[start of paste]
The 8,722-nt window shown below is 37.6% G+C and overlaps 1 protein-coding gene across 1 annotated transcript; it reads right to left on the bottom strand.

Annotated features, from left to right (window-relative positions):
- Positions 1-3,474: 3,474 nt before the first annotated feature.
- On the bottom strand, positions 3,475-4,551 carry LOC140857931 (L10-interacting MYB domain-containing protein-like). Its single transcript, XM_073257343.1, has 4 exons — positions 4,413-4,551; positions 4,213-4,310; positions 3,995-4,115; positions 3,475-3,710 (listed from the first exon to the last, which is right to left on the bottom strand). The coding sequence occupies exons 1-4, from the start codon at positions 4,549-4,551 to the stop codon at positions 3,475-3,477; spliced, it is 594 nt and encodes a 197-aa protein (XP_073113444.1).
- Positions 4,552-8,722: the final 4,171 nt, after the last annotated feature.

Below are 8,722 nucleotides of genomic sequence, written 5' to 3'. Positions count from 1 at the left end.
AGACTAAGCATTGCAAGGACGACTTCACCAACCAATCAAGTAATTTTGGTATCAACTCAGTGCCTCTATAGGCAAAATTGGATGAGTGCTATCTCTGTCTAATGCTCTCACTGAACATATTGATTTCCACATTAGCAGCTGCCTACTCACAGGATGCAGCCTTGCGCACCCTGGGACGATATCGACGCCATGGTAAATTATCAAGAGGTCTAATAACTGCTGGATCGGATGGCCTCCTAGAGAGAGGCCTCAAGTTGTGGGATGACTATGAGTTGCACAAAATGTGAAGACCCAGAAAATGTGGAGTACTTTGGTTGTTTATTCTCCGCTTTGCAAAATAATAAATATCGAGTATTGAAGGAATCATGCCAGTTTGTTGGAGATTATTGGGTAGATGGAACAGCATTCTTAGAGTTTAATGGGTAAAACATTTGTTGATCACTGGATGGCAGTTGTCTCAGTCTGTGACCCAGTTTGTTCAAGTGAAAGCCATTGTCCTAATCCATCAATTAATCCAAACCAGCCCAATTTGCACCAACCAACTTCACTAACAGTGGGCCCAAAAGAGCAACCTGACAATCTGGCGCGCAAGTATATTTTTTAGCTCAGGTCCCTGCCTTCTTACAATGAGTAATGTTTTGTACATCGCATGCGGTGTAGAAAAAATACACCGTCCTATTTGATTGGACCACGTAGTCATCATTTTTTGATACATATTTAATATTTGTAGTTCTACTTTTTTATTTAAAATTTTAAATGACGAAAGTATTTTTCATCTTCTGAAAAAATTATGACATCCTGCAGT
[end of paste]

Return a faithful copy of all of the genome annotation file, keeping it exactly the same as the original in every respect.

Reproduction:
The 8,722-nt window shown below is 37.6% G+C and overlaps 1 protein-coding gene across 1 annotated transcript; it reads right to left on the bottom strand.

Annotated features, from left to right (window-relative positions):
- Positions 1-3,474: 3,474 nt before the first annotated feature.
- On the bottom strand, positions 3,475-4,551 carry LOC140857931 (L10-interacting MYB domain-containing protein-like). Its single transcript, XM_073257343.1, has 4 exons — positions 4,413-4,551; positions 4,213-4,310; positions 3,995-4,115; positions 3,475-3,710 (listed from the first exon to the last, which is right to left on the bottom strand). The coding sequence occupies exons 1-4, from the start codon at positions 4,549-4,551 to the stop codon at positions 3,475-3,477; spliced, it is 594 nt and encodes a 197-aa protein (XP_073113444.1).
- Positions 4,552-8,722: the final 4,171 nt, after the last annotated feature.

Below are 8,722 nucleotides of genomic sequence, written 5' to 3'. Positions count from 1 at the left end.
AGACTAAGCATTGCAAGGACGACTTCACCAACCAATCAAGTAATTTTGGTATCAACTCAGTGCCTCTATAGGCAAAATTGGATGAGTGCTATCTCTGTCTAATGCTCTCACTGAACATATTGATTTCCACATTAGCAGCTGCCTACTCACAGGATGCAGCCTTGCGCACCCTGGGACGATATCGACGCCATGGTAAATTATCAAGAGGTCTAATAACTGCTGGATCGGATGGCCTCCTAGAGAGAGGCCTCAAGTTGTGGGATGACTATGAGTTGCACAAAATGTGAAGACCCAGAAAATGTGGAGTACTTTGGTTGTTTATTCTCCGCTTTGCAAAATAATAAATATCGAGTATTGAAGGAATCATGCCAGTTTGTTGGAGATTATTGGGTAGATGGAACAGCATTCTTAGAGTTTAATGGGTAAAACATTTGTTGATCACTGGATGGCAGTTGTCTCAGTCTGTGACCCAGTTTGTTCAAGTGAAAGCCATTGTCCTAATCCATCAATTAATCCAAACCAGCCCAATTTGCACCAACCAACTTCACTAACAGTGGGCCCAAAAGAGCAACCTGACAATCTGGCGCGCAAGTATATTTTTTAGCTCAGGTCCCTGCCTTCTTACAATGAGTAATGTTTTGTACATCGCATGCGGTGTAGAAAAAATACACCGTCCTATTTGATTGGACCACGTAGTCATCATTTTTTGATACATATTTAATATTTGTAGTTCTACTTTTTTATTTAAAATTTTAAATGACGAAAGTATTTTTCATCTTCTGAAAAAATTATGACATCCTGCAGT